Garowe, and has been deeply touched by the warmth of the welcome he has received, but also the scale of the challenges that Somali people face
every day.
Matt is a career civil servant and is currently on secondment to the
Foreign Office from the UK Department for International Development. Now 37, he has spent much of his career to date dealing with conflict,
security and humanitarian issues. Since 1999 he has worked in Iraq,
Sudan, Afghanistan and the Balkans, as well as a number of major relief
operations and protracted emergencies. He also helped to set up and lead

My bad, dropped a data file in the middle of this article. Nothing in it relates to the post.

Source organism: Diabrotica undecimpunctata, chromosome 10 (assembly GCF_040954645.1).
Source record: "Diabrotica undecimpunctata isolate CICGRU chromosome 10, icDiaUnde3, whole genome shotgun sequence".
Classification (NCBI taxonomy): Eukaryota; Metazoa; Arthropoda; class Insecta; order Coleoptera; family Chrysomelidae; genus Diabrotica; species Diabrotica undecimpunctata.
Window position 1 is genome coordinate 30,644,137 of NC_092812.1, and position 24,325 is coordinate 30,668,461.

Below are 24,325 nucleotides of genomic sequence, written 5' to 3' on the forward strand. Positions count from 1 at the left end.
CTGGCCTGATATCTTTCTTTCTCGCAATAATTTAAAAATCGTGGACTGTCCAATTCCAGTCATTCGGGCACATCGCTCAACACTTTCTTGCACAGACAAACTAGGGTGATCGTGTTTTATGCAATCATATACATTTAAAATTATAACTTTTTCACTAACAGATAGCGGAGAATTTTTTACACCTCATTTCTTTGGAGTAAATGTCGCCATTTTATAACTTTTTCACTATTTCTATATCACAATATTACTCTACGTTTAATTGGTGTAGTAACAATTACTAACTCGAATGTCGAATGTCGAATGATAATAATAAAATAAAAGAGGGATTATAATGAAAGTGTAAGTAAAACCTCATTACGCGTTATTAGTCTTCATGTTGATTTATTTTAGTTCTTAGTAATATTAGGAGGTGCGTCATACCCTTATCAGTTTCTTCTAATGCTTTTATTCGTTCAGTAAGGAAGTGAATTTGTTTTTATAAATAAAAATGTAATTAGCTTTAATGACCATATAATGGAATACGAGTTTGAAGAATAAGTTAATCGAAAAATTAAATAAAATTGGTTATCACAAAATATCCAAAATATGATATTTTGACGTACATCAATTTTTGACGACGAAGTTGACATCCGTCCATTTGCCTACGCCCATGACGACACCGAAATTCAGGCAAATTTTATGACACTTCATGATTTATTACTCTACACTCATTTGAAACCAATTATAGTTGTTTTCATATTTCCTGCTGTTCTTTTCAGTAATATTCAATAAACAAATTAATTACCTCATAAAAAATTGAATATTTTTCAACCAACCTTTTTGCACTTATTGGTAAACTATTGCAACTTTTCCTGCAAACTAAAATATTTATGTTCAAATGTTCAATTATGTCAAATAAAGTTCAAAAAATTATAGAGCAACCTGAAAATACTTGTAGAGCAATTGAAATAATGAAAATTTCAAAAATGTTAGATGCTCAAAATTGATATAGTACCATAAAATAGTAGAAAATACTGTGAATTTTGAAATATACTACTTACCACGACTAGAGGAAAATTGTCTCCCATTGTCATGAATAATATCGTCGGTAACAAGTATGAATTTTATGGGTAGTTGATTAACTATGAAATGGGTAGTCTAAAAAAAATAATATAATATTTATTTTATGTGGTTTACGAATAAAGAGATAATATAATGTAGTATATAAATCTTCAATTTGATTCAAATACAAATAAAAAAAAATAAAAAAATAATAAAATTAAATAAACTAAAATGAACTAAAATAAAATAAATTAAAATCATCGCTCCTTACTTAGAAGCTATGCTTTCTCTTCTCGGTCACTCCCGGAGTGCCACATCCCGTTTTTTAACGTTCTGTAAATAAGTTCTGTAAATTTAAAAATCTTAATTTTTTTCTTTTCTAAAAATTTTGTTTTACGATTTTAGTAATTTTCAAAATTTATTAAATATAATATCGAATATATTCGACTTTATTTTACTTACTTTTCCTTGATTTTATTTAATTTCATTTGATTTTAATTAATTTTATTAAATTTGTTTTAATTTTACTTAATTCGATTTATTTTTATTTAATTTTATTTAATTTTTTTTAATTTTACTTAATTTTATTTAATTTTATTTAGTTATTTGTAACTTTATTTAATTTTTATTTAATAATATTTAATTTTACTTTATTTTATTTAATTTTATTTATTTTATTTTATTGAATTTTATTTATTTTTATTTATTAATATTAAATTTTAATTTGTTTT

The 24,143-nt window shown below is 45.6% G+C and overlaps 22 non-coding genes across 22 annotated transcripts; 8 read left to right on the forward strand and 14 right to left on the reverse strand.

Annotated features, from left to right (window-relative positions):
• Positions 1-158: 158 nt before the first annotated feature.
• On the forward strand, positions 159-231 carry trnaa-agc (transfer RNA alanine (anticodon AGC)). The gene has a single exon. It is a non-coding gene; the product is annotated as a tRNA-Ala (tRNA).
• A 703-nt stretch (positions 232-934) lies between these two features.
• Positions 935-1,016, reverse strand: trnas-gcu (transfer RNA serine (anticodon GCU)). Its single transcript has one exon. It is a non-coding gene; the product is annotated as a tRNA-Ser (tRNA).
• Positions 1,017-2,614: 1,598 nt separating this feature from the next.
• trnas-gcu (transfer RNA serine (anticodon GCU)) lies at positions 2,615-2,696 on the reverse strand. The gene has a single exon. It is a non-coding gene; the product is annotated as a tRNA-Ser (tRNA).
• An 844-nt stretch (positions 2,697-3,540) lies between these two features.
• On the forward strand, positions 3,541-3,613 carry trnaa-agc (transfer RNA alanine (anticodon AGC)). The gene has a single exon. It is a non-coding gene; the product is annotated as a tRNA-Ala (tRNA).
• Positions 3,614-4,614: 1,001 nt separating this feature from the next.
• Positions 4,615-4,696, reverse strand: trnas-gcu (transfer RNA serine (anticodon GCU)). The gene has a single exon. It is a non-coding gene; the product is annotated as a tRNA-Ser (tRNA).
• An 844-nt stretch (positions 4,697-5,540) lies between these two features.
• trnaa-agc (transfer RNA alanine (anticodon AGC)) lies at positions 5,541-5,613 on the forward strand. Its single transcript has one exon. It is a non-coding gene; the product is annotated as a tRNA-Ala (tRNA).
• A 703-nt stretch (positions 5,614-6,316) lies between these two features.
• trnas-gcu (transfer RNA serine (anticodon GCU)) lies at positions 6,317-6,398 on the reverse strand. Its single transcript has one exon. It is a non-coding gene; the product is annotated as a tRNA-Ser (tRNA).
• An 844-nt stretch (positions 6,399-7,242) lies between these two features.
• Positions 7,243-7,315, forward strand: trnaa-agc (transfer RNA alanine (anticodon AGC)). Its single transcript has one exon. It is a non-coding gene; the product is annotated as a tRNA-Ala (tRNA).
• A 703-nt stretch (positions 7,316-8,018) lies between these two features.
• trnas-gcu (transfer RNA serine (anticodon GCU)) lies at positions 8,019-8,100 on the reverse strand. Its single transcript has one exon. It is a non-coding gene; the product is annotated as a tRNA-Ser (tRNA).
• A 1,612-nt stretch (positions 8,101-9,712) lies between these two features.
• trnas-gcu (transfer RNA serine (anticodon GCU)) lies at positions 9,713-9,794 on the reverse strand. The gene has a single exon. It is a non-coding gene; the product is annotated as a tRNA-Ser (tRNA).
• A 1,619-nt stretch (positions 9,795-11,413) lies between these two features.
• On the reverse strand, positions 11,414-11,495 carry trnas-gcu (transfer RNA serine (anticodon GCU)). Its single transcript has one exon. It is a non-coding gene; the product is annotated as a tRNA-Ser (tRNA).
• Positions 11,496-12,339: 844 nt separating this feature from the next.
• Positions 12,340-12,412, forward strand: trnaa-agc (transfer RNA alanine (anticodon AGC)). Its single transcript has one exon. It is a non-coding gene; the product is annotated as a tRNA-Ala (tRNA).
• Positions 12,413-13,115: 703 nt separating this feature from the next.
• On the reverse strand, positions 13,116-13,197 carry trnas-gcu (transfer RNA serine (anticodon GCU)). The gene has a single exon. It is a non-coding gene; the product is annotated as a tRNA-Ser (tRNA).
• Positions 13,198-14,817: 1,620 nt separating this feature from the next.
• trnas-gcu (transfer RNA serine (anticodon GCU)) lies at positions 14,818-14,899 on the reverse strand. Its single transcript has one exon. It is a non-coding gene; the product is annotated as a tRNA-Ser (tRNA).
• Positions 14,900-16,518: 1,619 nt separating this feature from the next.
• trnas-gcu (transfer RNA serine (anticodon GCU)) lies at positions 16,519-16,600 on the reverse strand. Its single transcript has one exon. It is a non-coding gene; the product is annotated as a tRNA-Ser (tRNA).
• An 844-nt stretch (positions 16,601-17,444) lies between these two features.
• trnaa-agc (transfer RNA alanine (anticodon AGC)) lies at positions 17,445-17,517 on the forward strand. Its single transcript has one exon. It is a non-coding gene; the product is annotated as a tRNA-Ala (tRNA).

the UK’s Post Conflict Reconstruction Unit, now the UK Stabilisation
Unit. Matt is a graduate of the UK Joint Services Command and Staff
College’s Higher Command and Staff Course (2010) and was previously
Principal Private Secretary to the Secretary of State for International
Development (2008-9).
Away from work, Matt is an avid England rugby fan (although he
refuses to admit his own playing days are long over). He is also a keen
mountaineer and skier and, together with Caroline, was part of a team
that raced to the Magnetic North Pole in 2005. These days he is more
likely to be found teaching his children how to swim and build